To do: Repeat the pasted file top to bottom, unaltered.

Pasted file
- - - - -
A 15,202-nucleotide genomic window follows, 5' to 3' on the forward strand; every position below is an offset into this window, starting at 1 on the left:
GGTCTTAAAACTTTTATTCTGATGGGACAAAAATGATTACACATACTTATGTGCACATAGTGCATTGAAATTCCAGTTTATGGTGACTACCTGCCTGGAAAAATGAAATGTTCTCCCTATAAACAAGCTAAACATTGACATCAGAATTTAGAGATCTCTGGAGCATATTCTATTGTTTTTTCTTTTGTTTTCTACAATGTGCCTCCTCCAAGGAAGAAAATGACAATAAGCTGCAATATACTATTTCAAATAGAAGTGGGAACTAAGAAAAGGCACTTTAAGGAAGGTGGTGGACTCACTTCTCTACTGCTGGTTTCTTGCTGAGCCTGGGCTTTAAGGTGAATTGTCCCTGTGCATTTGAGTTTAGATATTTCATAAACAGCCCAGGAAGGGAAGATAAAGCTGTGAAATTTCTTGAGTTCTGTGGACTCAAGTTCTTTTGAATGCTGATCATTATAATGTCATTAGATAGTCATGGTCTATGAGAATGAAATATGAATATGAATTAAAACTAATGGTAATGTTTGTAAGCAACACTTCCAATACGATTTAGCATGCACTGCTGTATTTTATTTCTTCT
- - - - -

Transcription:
A 15,202-nucleotide genomic window follows, 5' to 3' on the forward strand; every position below is an offset into this window, starting at 1 on the left:
GGTCTTAAAACTTTTATTCTGATGGGACAAAAATGATTACACATACTTATGTGCACATAGTGCATTGAAATTCCAGTTTATGGTGACTACCTGCCTGGAAAAATGAAATGTTCTCCCTATAAACAAGCTAAACATTGACATCAGAATTTAGAGATCTCTGGAGCATATTCTATTGTTTTTTCTTTTGTTTTCTACAATGTGCCTCCTCCAAGGAAGAAAATGACAATAAGCTGCAATATACTATTTCAAATAGAAGTGGGAACTAAGAAAAGGCACTTTAAGGAAGGTGGTGGACTCACTTCTCTACTGCTGGTTTCTTGCTGAGCCTGGGCTTTAAGGTGAATTGTCCCTGTGCATTTGAGTTTAGATATTTCATAAACAGCCCAGGAAGGGAAGATAAAGCTGTGAAATTTCTTGAGTTCTGTGGACTCAAGTTCTTTTGAATGCTGATCATTATAATGTCATTAGATAGTCATGGTCTATGAGAATGAAATATGAATATGAATTAAAACTAATGGTAATGTTTGTAAGCAACACTTCCAATACGATTTAGCATGCACTGCTGTATTTTATTTCTTCT